A Little History
Guns have been around for an incredibly long time, and they started with the cannon. The World Book encyclopedia discusses the first significant use of a cannon at around 1350 AD, making it one of the oldest pieces of modern technology still in use.
A cannon is a remarkably simple device. It consists of a strong metal tube with a plug at one end. There is a small hole for a fuse drilled through the tube. You load gunpowder into the tube from the open end of the cannon and then insert a cannon ball so that the gunpowder and ball are pressed against the plugged end. You stick a fuse in the small hole and light it to ignite the gunpowder (or you can pour a little gunpowder in the hole and light the gunpowder instead of using an actual piece of fuse). The explosion shoots the cannonball away from the cannon at high speed.
The first guns were essentially hand cannons -- small tubes that the user loaded with gunpowder and a ball and lit from the outside. Around 1400, hand cannons were fairly common, and people were even using four-barrel hand cannons! You loaded each little cannon separately and lit each one when you needed it.
The hand cannon required two technological improvements to make it into a useful tool:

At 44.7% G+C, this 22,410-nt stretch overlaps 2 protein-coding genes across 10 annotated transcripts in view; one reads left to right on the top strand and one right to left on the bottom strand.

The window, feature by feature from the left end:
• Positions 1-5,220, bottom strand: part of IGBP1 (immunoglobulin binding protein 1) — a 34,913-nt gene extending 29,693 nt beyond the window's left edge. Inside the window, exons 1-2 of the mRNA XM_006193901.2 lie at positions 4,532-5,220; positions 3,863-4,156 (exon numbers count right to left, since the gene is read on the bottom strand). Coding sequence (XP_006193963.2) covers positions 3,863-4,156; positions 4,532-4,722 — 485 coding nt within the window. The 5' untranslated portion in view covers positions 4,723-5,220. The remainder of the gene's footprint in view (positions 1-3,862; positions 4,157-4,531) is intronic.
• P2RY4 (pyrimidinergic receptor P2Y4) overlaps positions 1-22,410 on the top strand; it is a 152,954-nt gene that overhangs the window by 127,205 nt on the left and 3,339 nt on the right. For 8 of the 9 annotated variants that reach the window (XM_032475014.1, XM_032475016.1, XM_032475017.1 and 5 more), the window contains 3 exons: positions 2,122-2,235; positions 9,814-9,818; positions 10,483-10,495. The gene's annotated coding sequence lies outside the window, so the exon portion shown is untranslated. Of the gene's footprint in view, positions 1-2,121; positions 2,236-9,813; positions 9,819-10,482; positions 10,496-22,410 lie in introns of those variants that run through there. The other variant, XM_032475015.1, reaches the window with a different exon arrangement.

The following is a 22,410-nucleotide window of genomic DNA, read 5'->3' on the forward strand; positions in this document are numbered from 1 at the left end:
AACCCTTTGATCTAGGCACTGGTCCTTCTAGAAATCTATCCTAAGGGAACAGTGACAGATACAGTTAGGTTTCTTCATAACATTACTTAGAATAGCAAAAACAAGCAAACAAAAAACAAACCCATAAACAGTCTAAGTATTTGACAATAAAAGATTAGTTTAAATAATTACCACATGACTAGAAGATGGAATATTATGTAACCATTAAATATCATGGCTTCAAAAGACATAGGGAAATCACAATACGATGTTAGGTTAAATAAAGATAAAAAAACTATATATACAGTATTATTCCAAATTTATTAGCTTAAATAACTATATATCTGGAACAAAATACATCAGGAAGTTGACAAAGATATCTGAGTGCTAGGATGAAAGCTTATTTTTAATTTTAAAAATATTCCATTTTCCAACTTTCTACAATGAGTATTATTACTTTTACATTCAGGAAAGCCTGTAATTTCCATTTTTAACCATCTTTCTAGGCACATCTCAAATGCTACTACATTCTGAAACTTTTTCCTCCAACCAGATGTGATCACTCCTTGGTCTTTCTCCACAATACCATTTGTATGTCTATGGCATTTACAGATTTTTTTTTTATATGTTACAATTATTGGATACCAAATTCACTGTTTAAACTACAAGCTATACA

- First, it needed a shape that worked for the shooter -- the early hand cannons were essentially sticks that the shooter held in his or her hand.
- There had to be a good way to light the gunpowder quickly. Wouldn't it be nice if you could fire the gun at the touch of a button (trigger)? It is interesting to think of the early guns as the first button-operated appliances!
A lock is the ignition mechanism for a gun, and several locks preceded the flintlock. For example, the matchlock was simply a piece of slow-burning rope that you would light ahead of time and then move into position to light the gunpowder. The slow-burning rope was attached to a lever that you moved with your finger to rotate it into position -- the first trigger. Obviously, the matchlock had several problems:
- You had to light the rope ahead of time.
- The rope could burn itself out if you took too long between lighting it and firing the gun.
- It glowed, so people could see it at night.
- Rainy weather would put it out.
Despite these problems, matchlocks were common for 200 years because they were a better option than lighting the gunpowder by hand and they were cheap to build.
What the world needed was a way of igniting gunpowder in the barrel of a gun that was instant, reliable and fairly weatherproof. It also needed to be relatively inexpensive and easy to make. The flintlock was the technological marvel that solved all of these problems!